All of the people I’ve talked to were positive about the potential of this region.  None of them were attempting to diminish the potential here.  All of the VCs I talked to have investments in the Midwest.  The founders and operators all either currently operate here, have an office here, or are from here.  These aren’t spiteful, negative people.  They’re successful people that know what it takes to succeed in the startup game.  They want the Midwest to succeed, but they’re being honest with themselves about certain issues in the region. 

I’ve witnessed the truth of their words myself while engaging with communities around the Midwest.  Some don’t understand the inherent urgency that’s associated with startups.  If Procter & Gamble burns through $2 million without hitting milestones on a project it’s not a big deal.  They’ve got a massive balance sheet to fall back on.  If your startup misses its milestones, you’re probably not raising that next round.  

Industries aren’t disrupted or created from scratch without an incredible amount of hard work and sacrifice.  They aren’t disrupted by an “it can wait till tomorrow” mindset.  If you’re only willing to work from 8-5, I guarantee you that dozens of hungry upstarts on the coast are willing to work double that.  Plus, they can usually raise money quicker and easier than Midwest startups.  

Again, I’m not trying to be negative.  I’m not advocating for hustle porn eitherSleep. See family and friends. Eat healthy. Exercise. Meditate. Pray. Practice self-love. Take care of your mental health. You can do all of these things and still attack with a sense of urgency. 

It’s not just about hours put in. It’s about what you get from the hours you put in.  Did you accomplish the objectives that move the needle?  Did you do it fast enough? There is always a lot of noise.  Cutting through the noise and tackling the urgent is key. 

I’m not hating on the Midwest.  I’m not calling Midwesterners lazy.  We work hard, but some of us don’t always attack the mission we’re on with the same urgency our coastal competitors do.  I’ve met some absolute rockstars here that can compete with the best founders and operators on the coast.  However, for us to successfully compete, we need more urgent people.  We need our cultures to be permeated with urgency.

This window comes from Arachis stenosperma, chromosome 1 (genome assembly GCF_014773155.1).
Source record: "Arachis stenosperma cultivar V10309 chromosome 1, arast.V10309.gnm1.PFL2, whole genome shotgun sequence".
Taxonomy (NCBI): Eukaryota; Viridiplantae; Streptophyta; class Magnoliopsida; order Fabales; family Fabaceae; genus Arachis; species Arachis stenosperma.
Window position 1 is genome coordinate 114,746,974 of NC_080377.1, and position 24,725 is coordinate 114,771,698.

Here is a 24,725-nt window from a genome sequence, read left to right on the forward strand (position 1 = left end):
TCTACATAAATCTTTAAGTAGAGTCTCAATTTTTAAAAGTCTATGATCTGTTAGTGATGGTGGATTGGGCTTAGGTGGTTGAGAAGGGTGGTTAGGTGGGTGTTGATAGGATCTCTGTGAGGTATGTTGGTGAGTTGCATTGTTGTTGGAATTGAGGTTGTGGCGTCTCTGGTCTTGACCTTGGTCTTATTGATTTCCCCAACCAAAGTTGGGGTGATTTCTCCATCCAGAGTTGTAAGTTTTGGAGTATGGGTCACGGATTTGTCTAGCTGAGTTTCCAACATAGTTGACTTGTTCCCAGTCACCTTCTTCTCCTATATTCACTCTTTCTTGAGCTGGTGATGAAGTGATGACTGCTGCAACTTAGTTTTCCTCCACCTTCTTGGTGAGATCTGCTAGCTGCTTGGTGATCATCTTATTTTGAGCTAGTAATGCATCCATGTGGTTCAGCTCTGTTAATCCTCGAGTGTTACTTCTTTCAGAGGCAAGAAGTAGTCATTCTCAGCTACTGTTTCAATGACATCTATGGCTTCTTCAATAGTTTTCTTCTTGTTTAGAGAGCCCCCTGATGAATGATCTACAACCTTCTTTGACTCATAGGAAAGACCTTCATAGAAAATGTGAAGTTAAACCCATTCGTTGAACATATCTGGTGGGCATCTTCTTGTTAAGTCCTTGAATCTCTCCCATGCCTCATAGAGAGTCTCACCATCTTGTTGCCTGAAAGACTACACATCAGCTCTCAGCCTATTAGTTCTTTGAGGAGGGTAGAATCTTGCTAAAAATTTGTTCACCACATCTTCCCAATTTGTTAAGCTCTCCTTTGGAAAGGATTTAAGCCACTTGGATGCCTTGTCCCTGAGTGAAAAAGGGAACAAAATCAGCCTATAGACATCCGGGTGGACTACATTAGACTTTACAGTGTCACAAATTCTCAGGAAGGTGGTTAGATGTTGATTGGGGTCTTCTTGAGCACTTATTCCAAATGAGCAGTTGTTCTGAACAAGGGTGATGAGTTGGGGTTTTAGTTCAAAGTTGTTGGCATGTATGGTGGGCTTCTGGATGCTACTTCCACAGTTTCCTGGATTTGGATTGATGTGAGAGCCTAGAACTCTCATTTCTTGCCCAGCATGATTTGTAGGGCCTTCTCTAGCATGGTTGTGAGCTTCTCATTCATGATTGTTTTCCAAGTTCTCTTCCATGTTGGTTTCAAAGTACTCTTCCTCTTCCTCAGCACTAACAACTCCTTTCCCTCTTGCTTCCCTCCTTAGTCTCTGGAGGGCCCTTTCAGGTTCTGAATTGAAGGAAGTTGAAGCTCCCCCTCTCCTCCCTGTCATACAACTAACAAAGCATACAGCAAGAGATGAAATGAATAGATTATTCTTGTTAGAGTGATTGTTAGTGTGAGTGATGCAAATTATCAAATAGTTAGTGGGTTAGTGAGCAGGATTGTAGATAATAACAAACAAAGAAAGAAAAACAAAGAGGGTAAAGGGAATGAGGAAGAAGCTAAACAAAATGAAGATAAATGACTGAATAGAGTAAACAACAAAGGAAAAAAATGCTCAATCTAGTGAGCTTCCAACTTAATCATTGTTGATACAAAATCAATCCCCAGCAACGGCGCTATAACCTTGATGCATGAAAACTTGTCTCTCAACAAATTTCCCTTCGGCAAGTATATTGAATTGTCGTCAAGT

So how do we do that? 

I believe it starts at the foundation of a company’s culture.  Simon Sinek’s book Start with Why is a great read on this topic.  I recommend building your sense of urgency into your why.  Every person that joins your startup needs to be educated on why your mission is urgent.  If your startup is solving a huge problem in the world, shouldn’t that be urgent?  

Because of innovations like the internet and cloud computing, it has never been easier to start a company.  Great companies can be built anywhere now.  However, this also means that it has never been more competitive. With this in mind, let’s have a sense of urgency in the work we do every day.  Let’s focus on execution.  Let’s do as much as we can to move the needle “today!”  The mission you’re on is urgent. Make sure that’s ubiquitous in your culture.

TL:DR – The Midwest has a ton of potential. We’ve come a long way as a region. The sky is the limit. To hit that next level, our startups have to have a sense of urgency. The problem you’re solving is urgent. The milestones you have to hit are urgent. Out-competing your competitors is urgent. Let’s make sure we build our startups, our community, and our lives with a sense of urgency from the top down. Our goals are too important for anything else. 

Disclaimer: The views expressed in this blog and our respective social media accounts exclusively reflect my personal views. They do not in any way reflect the views of my employers. The posts in this blog are purely personal opinion. They are not meant to be taken as investment or legal advice. 

Elio